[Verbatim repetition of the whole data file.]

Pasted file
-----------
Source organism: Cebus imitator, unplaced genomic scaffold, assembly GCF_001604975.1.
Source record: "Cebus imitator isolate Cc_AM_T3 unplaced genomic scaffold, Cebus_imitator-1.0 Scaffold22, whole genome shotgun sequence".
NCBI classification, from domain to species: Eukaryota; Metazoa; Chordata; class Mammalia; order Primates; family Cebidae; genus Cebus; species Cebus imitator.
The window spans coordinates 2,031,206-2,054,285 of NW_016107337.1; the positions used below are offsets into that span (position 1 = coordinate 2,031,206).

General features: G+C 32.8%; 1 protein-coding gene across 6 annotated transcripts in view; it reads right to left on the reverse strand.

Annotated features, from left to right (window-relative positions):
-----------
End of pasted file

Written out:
Source organism: Cebus imitator, unplaced genomic scaffold, assembly GCF_001604975.1.
Source record: "Cebus imitator isolate Cc_AM_T3 unplaced genomic scaffold, Cebus_imitator-1.0 Scaffold22, whole genome shotgun sequence".
NCBI classification, from domain to species: Eukaryota; Metazoa; Chordata; class Mammalia; order Primates; family Cebidae; genus Cebus; species Cebus imitator.
The window spans coordinates 2,031,206-2,054,285 of NW_016107337.1; the positions used below are offsets into that span (position 1 = coordinate 2,031,206).

General features: G+C 32.8%; 1 protein-coding gene across 6 annotated transcripts in view; it reads right to left on the reverse strand.

Annotated features, from left to right (window-relative positions):